Doe v. Unocal was a groundbreaking case that resulted in compensation for victims of security forces working on a natural gas pipeline project in military-ruled Burma (Myanmar). The case was brought by EarthRights International, the Center for Constitutional Rights, and several private law firms.
The plaintiffs alleged that they suffered forced labor, rape, torture, and murder at the hands of Burmese army soldiers who were hired to protect the Yadana gas pipeline by Unocal and its partners in the gas project. In 1997, the Unocal case became the first case in which a federal court allowed an ATS lawsuit against a corporation to proceed. The court later cited evidence that “Unocal knew that the military had a record of committing human rights abuses; that the Project hired the military to provide security for the Project, a military that forced villagers to work and entire villages to relocate for the benefit of the Project; that the military, while forcing villagers to work and relocate, committed numerous acts of violence; and that Unocal knew or should have known that the military did commit, was committing and would continue to commit these tortious acts.” The court also concluded that "the evidence does suggest that Unocal knew that forced labor was being utilized and that [Unocal and Total, a co-venturer in the Yadana project] benefited from the practice."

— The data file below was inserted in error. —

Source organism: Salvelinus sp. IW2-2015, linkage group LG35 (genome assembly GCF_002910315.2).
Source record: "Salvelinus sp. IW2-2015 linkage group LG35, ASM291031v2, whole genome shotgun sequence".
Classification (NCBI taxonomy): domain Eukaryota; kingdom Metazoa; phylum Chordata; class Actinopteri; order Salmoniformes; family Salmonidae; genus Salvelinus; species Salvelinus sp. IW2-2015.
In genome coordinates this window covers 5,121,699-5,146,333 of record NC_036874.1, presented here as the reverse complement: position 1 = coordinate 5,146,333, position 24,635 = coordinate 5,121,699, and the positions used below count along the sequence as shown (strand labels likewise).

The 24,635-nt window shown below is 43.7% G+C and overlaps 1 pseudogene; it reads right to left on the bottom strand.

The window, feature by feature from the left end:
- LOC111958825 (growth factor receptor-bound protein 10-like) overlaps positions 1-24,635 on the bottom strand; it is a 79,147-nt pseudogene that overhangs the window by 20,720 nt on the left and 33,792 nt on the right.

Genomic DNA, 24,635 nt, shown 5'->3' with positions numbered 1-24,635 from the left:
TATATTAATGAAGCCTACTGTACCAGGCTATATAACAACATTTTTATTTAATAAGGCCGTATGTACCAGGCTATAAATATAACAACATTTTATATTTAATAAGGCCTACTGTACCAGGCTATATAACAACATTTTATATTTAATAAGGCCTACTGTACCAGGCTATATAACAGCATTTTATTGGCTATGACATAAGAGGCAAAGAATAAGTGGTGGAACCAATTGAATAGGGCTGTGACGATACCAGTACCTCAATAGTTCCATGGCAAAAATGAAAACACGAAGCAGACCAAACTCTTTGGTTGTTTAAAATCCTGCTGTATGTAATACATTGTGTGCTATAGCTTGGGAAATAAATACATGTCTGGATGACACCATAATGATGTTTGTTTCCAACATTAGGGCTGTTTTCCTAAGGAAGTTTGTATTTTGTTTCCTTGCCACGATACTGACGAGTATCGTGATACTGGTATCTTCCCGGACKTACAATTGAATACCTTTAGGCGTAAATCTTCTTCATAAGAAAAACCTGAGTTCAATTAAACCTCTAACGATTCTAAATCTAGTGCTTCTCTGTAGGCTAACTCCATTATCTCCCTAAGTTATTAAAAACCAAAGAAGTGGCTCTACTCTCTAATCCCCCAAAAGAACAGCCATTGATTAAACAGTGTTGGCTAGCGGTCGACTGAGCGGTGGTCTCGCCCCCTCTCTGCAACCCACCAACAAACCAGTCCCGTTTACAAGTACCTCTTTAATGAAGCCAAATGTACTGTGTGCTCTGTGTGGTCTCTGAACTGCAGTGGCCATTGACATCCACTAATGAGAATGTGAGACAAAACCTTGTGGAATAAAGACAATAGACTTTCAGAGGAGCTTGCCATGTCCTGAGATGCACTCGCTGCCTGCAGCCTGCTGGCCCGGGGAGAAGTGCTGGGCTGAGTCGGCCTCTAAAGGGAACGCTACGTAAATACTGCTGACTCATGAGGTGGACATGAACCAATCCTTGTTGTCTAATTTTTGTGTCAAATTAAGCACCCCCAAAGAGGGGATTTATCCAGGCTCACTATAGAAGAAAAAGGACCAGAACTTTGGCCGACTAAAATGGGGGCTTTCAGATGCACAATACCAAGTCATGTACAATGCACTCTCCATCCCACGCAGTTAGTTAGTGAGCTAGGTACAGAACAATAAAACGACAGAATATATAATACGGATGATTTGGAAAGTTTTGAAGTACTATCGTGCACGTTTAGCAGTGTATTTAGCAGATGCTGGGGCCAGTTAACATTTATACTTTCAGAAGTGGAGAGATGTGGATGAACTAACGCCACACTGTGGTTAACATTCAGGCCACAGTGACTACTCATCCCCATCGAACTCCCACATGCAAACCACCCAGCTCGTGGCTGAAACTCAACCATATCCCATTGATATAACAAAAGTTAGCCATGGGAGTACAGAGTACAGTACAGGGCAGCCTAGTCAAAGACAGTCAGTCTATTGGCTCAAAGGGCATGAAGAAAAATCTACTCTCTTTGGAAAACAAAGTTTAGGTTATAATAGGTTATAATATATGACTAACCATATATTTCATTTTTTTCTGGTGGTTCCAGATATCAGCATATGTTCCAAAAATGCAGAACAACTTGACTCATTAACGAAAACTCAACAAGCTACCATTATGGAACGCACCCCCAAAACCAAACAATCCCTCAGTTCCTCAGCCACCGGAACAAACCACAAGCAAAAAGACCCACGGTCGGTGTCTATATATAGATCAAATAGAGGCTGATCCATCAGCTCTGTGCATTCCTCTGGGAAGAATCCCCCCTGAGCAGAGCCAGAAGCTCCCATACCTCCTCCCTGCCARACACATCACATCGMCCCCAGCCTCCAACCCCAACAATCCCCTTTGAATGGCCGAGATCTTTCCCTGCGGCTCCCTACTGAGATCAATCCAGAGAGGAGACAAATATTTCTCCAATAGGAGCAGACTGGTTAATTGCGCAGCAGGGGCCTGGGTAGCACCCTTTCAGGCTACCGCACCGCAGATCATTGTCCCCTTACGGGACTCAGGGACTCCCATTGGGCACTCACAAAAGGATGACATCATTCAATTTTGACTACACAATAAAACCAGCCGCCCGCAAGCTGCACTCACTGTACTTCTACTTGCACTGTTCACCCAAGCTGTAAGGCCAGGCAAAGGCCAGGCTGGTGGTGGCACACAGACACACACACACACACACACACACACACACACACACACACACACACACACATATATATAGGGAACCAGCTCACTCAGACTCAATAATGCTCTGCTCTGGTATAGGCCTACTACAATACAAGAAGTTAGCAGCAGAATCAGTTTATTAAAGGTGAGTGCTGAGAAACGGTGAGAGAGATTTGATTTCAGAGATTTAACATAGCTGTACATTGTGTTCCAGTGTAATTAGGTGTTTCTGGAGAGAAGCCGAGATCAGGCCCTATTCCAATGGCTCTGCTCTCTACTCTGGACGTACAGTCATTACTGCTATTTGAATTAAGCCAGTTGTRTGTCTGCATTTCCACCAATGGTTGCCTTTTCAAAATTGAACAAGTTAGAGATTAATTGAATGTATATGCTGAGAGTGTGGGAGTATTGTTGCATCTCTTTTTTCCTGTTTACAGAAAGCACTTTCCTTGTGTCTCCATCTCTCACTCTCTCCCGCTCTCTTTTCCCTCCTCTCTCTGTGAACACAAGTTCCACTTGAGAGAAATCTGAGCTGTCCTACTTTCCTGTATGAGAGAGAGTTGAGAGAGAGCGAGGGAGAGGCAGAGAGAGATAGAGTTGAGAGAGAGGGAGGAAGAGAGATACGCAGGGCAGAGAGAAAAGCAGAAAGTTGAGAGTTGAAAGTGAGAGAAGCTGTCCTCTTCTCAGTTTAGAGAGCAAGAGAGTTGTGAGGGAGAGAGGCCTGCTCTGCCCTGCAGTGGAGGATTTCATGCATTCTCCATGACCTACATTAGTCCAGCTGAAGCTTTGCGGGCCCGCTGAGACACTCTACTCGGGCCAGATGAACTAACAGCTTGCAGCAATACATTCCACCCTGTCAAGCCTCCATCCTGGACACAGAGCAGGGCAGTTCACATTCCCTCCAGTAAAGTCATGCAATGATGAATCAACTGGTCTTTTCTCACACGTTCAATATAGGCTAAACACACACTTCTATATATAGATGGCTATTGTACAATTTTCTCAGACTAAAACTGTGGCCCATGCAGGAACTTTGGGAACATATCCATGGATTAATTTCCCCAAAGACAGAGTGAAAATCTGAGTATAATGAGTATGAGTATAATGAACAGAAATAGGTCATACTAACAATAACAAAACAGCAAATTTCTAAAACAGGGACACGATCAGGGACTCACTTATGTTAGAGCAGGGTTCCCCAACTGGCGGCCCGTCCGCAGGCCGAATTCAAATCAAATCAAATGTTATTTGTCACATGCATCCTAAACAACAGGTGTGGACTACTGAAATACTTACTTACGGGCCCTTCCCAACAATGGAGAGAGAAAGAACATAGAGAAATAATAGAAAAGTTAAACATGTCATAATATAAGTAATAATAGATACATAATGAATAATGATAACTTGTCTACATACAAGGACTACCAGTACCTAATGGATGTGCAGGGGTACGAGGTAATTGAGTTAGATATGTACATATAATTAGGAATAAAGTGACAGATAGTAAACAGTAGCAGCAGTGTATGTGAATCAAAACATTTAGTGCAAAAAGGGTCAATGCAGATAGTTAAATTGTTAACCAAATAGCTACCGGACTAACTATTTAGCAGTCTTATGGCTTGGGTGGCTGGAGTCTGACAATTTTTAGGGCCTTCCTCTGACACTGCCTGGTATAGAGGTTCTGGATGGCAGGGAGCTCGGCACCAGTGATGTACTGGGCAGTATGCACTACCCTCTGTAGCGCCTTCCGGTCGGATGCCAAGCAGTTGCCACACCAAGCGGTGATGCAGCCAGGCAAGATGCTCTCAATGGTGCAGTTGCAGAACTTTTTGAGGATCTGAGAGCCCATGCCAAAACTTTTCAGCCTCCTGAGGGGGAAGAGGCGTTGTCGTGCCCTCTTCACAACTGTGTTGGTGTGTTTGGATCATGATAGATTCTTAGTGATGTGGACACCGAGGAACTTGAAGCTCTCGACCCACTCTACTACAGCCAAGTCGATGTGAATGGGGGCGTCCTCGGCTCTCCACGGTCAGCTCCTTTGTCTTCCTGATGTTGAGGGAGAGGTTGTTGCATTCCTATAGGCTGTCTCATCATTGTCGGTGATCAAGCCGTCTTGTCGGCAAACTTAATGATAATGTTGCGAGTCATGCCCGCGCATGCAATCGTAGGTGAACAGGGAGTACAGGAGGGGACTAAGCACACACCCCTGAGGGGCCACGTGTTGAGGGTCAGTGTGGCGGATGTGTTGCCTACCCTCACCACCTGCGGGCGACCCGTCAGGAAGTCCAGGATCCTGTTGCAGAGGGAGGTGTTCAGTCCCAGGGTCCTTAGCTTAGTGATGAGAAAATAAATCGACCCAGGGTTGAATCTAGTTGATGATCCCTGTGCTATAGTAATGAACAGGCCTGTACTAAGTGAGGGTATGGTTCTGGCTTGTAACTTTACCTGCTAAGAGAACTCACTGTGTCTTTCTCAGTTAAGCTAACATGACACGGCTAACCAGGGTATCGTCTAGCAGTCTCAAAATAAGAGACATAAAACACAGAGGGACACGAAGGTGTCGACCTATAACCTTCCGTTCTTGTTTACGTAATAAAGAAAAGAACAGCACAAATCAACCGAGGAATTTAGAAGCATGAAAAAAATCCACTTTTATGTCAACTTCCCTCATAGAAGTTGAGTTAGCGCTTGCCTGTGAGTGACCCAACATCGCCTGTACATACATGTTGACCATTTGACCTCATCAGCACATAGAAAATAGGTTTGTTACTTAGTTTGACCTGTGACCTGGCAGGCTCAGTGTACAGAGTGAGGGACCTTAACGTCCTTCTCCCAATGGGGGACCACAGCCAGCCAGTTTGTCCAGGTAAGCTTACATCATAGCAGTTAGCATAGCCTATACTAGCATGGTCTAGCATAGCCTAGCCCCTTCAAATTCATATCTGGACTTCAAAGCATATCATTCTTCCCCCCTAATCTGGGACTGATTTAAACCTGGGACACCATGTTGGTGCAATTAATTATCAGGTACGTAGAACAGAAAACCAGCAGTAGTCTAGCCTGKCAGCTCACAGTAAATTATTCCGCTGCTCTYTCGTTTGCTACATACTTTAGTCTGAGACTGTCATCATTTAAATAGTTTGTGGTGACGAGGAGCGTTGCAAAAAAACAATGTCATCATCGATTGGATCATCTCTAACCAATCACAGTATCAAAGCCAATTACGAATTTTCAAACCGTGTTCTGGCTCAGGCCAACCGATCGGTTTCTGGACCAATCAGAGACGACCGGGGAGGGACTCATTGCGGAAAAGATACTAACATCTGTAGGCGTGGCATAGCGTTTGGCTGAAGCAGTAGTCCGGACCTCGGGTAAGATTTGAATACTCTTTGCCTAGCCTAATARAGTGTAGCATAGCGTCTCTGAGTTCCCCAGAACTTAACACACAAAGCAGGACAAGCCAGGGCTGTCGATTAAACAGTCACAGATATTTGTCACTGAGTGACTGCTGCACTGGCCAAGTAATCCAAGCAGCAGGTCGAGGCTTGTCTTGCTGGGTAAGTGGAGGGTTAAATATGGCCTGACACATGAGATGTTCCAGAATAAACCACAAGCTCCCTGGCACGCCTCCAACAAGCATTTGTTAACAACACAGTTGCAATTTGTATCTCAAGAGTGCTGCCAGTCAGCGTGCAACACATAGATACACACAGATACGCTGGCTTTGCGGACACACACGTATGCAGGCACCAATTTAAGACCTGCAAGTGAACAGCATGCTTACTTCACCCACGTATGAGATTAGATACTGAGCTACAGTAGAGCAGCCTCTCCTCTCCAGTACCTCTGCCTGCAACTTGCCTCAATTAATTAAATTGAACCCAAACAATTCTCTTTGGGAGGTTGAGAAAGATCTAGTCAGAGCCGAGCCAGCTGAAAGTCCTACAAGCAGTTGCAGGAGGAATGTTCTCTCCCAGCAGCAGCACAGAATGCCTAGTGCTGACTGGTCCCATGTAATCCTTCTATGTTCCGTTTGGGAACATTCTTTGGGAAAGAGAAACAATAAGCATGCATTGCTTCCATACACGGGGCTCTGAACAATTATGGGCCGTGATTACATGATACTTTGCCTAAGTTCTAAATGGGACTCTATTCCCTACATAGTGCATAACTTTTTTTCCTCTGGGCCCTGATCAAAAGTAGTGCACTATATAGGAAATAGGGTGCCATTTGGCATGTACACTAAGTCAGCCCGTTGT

In 2005, shortly before trial, the case ended in a confidential settlement that compensated the plaintiffs. Additionally, the settlement funds enabled the plaintiffs to develop programs to improve living conditions, health care and education and protect the rights of people from the pipeline region.